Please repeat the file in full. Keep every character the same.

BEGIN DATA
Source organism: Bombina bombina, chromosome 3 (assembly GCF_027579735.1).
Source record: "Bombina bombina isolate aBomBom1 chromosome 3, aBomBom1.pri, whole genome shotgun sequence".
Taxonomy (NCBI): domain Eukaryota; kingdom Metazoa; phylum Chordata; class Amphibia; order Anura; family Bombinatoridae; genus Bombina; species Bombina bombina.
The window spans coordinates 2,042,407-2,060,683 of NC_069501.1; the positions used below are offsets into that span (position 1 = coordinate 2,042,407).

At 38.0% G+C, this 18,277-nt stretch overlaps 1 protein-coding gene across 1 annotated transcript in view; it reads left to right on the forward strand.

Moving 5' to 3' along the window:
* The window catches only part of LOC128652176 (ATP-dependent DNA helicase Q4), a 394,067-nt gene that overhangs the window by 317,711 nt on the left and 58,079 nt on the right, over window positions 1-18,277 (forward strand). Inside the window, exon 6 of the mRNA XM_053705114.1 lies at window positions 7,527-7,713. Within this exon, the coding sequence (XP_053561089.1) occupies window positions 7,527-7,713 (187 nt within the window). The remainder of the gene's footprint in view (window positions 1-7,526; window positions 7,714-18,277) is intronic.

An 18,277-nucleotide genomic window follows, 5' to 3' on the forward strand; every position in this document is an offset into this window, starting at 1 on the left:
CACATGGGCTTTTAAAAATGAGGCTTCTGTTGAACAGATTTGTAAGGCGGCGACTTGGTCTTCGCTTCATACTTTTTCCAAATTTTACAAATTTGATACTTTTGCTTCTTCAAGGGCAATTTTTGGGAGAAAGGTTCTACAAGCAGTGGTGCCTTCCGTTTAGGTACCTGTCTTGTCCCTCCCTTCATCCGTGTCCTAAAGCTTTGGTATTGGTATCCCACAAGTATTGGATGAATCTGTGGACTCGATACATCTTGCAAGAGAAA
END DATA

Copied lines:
Source organism: Bombina bombina, chromosome 3 (assembly GCF_027579735.1).
Source record: "Bombina bombina isolate aBomBom1 chromosome 3, aBomBom1.pri, whole genome shotgun sequence".
Taxonomy (NCBI): domain Eukaryota; kingdom Metazoa; phylum Chordata; class Amphibia; order Anura; family Bombinatoridae; genus Bombina; species Bombina bombina.
The window spans coordinates 2,042,407-2,060,683 of NC_069501.1; the positions used below are offsets into that span (position 1 = coordinate 2,042,407).

At 38.0% G+C, this 18,277-nt stretch overlaps 1 protein-coding gene across 1 annotated transcript in view; it reads left to right on the forward strand.

Moving 5' to 3' along the window:
* The window catches only part of LOC128652176 (ATP-dependent DNA helicase Q4), a 394,067-nt gene that overhangs the window by 317,711 nt on the left and 58,079 nt on the right, over window positions 1-18,277 (forward strand). Inside the window, exon 6 of the mRNA XM_053705114.1 lies at window positions 7,527-7,713. Within this exon, the coding sequence (XP_053561089.1) occupies window positions 7,527-7,713 (187 nt within the window). The remainder of the gene's footprint in view (window positions 1-7,526; window positions 7,714-18,277) is intronic.

An 18,277-nucleotide genomic window follows, 5' to 3' on the forward strand; every position in this document is an offset into this window, starting at 1 on the left:
CACATGGGCTTTTAAAAATGAGGCTTCTGTTGAACAGATTTGTAAGGCGGCGACTTGGTCTTCGCTTCATACTTTTTCCAAATTTTACAAATTTGATACTTTTGCTTCTTCAAGGGCAATTTTTGGGAGAAAGGTTCTACAAGCAGTGGTGCCTTCCGTTTAGGTACCTGTCTTGTCCCTCCCTTCATCCGTGTCCTAAAGCTTTGGTATTGGTATCCCACAAGTATTGGATGAATCTGTGGACTCGATACATCTTGCAAGAGAAA